Newborn babies in Southwark have not been vaccinated against Tuberculosis for the last three months because of a nationwide shortage, the News can reveal.
The borough ran out of the BCG (Bacillus Calmette-Guérin) vaccine at the end of March and all babies born since then remain vulnerable to the disease, which was responsible for one in four deaths in the 1800s.
The alarm was raised by a Rotherhithe mum, who contacted the News when she couldn’t get hold of the vaccine anywhere for her five week old baby girl, Arlan.
Lisa Salkeld, 31, says her children are at ‘high risk’ of contracting TB after two previous cases in her family’s past.
After being informed by her health visitor that the BCG vaccine was unavailable, the mother of three approached a private health clinic in desperation. They advised her there was a nationwide shortage, which started at the end of March.
With around 5,000 babies born in the borough every year, the News estimates more than a thousand children may have already gone unvaccinated and by the time the vaccine is made available again, the number could exceed 2,000.
Speaking to the News, a spokesperson for Public Health England confirmed the shortage has since spread Europe-wide and is expected to last well in to next month.
The drug is produced by Statens Serum Institute in Denmark, which has had “manufacturing issues”, according to Public Health England, which is advising all local health authorities to keep a record of the babies who have gone unvaccinated over the last three months.
Lisa, who has to keep her baby girl away from the extended family because of the health risk they now pose, described the situation as “absolutely insane.”
“Most people don’t know how serious it can be,” said Lisa, who remembers her grandmother having TB when she was a girl.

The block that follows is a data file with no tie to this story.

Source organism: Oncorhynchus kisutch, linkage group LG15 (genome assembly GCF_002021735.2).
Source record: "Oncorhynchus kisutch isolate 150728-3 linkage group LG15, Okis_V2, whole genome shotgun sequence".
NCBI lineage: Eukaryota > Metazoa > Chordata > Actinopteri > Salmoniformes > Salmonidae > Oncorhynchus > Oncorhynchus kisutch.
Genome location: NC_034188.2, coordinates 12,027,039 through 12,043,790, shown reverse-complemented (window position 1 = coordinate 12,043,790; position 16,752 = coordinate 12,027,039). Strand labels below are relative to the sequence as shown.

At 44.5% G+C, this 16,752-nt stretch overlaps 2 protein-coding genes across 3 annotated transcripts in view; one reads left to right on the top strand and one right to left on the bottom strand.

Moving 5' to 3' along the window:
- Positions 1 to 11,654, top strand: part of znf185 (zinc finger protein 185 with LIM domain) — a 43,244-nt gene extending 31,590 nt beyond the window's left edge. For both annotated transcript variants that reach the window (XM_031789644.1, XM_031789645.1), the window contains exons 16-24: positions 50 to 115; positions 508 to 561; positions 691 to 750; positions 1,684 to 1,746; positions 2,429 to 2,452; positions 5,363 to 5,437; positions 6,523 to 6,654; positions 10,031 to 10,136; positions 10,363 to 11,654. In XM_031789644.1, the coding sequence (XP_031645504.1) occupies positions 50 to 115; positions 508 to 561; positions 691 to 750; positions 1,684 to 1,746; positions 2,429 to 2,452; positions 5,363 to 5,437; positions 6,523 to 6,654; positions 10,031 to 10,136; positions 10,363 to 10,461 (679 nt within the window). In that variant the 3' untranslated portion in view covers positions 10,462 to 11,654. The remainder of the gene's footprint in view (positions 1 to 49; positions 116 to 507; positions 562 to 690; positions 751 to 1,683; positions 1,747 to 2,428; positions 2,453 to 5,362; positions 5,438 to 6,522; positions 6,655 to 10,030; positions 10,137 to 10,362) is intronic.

“If you don’t immunise against something like this then you leave a gap and it could lead to an massive outbreak,” she said.
Guy’s and St Thomas’ NHS Trust, which is responsible for administering the vaccine in Southwark said a letter has been sent out to all parents with children under twelve months to inform them of the situation.
A new batch of vaccine is expected into the country in August at which time all the parents will be contacted again so their children can be vaccinated.
Although there is a problem with the prevalence of Tuberculosis in London, with the number of cases steadily rising over the last 30 years, the disease can be cured with antibiotics.
What is Tuberculosis?
Tuberculosis is a contagious bacterial disease which can affect any part of the body, but most commonly affects the lungs.
This is also the most contagious form, and can be spread through moisture droplets from coughs or sneezes.
Symptoms can include coughing up blood, night sweats and weight loss.
Thankfully these days it can be prevented with a vaccine and cured using antibiotics.
Three thousand Londoners were diagnosed with TB in 2013 in a steady rise in cases in the capital over the last 30 years.